Unlike other modern automotive lighting systems, the BMW M4 Concept Iconic Lights employs “High Power Laser” diodes for projecting driver information directly onto the road in front of the vehicle, allowing them to concentrate on traffic even in pitch black darkness. Selective Beam technology helps the headlights adapt themselves to oncoming traffic, to make sure the drivers are not blinded by the light, thanks to laser technology. Plus, the Dynamic Light Spot function warns drivers of incoming pedestrians or animals from a distance of 100 meters. Click here to view the first image in this week’s geek life gallery. Continue reading for a viral video of Japanese carpenters fitting together perfectly cut pieces of wood.
Photo credit: Business Insider
3DHEAD hopes to give Facebook’s Oculus a run for its money, but the reactions it’s been getting at CES 2015 haven’t been very positive to say the least. With a Space Balls Dark Helmet-inspired design, this device is basically a plastic 3D display held 10 inches from your face. The main component of this system is a 7-inch tablet with a glasses-free 3D screen that can be clipped into a gray gamepad. Expect to shell out $999 for the headset itself or double that for a combo package with the controller. Continue reading for a video live from CES 2015 and more information.
Mercedes-Benz has created some outlandish concepts in the past, but the F 015 trumps them all. With a futuristic spaceship-inspired exterior made from carbon-fiber, aluminum and high-strength steel, the F 015 boasts self-driving technology as well as a hybrid system it can travel up to 685-miles on a single charge. Inside, there are four rotating swivel chairs, touchscreen panels and a panoramic roof that’s perfect for stargazing. Continue reading for the live reveal video from CES 2015, more pictures and additional information.
Priced at $6000, the Tonino Lamborghini 88 Tauri smartphone doesn’t double as a key, or include a diecast model of the Aventador, Huracan, etc., but on the bright side, it’s clad in fine calfskin leather on top of its 3-layer stainless steel chassis. It features a 5-inch 1080p display, 8-megapixel front-facing camera, 20-megapixel main camera, 2.3-GHz quad-core Qualcomm Snapdragon 801 processor, 3GB of RAM, 64GB of internal memory, dual-SIM slots, and a 3400mAh battery, all running Android Kit Kat 4.4.4. Continue reading for a hands-on video, more pictures and additional information.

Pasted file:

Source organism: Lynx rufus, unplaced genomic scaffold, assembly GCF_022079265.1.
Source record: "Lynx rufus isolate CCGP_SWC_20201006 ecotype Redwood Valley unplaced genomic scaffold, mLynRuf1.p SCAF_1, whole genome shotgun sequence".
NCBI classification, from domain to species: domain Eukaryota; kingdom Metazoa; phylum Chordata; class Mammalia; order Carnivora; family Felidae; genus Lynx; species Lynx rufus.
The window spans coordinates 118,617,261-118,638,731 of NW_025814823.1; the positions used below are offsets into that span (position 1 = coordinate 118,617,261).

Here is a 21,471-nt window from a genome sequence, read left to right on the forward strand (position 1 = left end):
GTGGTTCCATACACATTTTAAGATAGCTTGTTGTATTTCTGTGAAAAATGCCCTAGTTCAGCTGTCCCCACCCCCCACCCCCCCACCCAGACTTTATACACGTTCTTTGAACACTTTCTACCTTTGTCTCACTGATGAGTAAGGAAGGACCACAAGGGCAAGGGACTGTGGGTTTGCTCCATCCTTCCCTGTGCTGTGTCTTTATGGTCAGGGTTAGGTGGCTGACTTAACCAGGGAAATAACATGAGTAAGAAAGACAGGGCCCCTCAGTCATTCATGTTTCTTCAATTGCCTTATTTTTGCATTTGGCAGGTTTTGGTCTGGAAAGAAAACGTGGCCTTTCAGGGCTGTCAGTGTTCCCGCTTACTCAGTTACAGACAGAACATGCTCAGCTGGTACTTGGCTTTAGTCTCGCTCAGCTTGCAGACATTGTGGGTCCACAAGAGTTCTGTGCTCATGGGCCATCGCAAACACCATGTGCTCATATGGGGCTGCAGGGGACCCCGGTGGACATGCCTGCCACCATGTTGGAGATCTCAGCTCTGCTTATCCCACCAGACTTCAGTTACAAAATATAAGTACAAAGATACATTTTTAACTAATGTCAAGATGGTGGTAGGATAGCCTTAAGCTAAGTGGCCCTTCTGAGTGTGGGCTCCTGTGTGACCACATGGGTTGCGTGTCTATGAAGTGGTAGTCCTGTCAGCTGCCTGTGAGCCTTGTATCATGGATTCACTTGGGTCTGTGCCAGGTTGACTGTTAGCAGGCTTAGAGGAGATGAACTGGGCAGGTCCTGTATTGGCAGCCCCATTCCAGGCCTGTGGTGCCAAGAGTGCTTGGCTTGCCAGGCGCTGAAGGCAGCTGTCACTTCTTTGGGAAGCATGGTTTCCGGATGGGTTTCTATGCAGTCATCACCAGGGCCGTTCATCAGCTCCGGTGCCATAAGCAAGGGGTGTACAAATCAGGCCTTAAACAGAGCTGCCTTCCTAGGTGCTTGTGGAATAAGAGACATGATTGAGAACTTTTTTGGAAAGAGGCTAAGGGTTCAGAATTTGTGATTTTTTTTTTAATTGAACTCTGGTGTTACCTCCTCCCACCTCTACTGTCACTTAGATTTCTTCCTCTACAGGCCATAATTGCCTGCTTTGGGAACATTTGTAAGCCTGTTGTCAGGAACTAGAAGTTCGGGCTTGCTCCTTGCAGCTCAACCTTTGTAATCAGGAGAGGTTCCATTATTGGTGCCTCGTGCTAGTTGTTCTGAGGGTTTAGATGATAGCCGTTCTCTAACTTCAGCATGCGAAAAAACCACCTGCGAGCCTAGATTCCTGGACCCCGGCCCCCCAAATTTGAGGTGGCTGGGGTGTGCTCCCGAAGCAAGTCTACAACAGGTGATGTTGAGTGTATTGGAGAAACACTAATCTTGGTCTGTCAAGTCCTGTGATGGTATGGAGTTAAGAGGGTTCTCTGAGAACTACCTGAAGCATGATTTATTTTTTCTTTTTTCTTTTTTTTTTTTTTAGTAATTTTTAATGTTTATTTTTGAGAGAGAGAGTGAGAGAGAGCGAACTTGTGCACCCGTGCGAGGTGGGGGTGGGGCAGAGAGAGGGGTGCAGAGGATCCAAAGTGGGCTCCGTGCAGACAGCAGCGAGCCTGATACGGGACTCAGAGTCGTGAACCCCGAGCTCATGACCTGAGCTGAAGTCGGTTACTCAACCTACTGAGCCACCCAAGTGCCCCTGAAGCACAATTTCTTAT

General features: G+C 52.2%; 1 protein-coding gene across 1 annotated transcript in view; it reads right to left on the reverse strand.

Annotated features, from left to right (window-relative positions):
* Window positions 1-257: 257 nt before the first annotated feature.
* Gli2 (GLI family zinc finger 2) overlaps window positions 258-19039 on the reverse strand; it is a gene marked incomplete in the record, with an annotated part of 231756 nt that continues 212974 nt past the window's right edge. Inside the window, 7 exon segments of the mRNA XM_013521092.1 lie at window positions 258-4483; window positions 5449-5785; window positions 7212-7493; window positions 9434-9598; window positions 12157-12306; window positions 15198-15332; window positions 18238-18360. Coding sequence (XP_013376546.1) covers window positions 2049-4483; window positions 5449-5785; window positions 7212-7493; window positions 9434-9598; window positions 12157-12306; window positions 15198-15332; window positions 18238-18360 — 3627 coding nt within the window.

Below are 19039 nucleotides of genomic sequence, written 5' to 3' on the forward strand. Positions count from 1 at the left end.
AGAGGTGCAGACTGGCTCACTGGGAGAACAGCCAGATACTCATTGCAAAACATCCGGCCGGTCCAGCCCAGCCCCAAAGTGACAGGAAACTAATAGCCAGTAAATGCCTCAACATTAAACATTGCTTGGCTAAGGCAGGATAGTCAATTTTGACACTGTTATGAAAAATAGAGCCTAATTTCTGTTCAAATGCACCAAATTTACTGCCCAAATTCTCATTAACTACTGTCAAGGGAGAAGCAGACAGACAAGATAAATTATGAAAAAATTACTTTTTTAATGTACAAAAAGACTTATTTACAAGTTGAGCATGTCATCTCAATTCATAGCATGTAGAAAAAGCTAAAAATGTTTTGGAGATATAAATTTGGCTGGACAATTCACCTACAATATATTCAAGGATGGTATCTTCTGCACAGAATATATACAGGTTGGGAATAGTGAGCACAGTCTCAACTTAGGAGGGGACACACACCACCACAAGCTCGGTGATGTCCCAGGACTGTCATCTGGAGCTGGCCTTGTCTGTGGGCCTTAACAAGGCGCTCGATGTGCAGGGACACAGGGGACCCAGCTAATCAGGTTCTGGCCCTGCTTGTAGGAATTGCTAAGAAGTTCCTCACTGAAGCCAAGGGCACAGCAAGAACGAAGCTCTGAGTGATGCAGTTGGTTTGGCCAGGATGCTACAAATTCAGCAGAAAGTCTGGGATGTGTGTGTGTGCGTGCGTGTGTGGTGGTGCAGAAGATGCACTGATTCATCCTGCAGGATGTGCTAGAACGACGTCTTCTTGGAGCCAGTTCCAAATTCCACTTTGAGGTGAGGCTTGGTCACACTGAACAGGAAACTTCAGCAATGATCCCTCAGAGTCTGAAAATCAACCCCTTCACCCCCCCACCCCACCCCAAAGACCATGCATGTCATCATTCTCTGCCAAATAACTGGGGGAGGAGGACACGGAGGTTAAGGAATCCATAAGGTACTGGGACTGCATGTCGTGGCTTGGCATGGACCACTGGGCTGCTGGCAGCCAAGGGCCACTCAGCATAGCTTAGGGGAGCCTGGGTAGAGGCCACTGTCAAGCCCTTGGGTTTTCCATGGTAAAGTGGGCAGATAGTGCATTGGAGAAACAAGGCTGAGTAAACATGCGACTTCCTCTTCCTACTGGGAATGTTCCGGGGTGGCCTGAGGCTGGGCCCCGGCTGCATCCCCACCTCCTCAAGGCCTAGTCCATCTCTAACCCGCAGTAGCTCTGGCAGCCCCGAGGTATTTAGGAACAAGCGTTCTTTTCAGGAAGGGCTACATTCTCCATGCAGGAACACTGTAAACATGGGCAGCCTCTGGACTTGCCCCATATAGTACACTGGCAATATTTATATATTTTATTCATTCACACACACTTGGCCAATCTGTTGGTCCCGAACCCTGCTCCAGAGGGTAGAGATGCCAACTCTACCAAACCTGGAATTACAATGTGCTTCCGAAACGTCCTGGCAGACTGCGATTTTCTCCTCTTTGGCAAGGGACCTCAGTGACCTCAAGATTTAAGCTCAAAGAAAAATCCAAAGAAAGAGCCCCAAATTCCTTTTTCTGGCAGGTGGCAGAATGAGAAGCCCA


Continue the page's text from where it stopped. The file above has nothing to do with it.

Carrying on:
LG’s curved G Flex 2 is one of the first smartphones to be powered by Qualcomm’s Snapdragon 810 quad-core processor, complete with its 64-bit octa-core CPU clocked at 2-GHz for smooth game play and graphics rendering. It also comes equipped with a fast-charging 3,000mAh battery that can be recharged to 50% in just 40-minutes. Other specs include: 16GB-32GB of internal memory, 2GB – 3GB of RAM, microSD memory expansion, 13.0-megapixel rear camera, and a 2.1-megapixel front camera. According to CNet, “LG has integrated motion recognition that allows the camera to sense whenever it’s being lowered from on high by a stick or a raised arm. When it picks up on this movement, a preview of the last taken photo will immediately appear without the user having to manually check for him or herself.” Continue reading for another video, hands-on pictures and more information.
At first glance, Snail’s Obox W3D appears to be yet another PSP knockoff, but this is an actual smartphone. It’s running Android 4.4, and boasts a front-facing, eye-tracking camera that works in conjunction with the built-in 5.5-inch 1080p touchscreen display to produce 3D images that pop right out at you. Not just for games, inside, you’ll find a powerful 8-core processor and 2GB of RAM. It’s set to launch later this year, but no word yet on pricing. Click here to view the first image in this week’s WINS gallery. Continue reading for a viral video of Time and Again, which shows 15-countries in 4-minutes.
We have seen the future of mobile gaming, and it’s the NVIDIA Tegra X1. Unveiled tonight at CES 2015, this GPU combines a 64-bit ARM_based processor with a Maxwell architecture-based graphics chipset. While the K1 used NVIDIA’s older Kepler GPU technology, the X1 is twice as powerful and also the first teraflop mobile processor. Continue reading for more video demonstrations and information.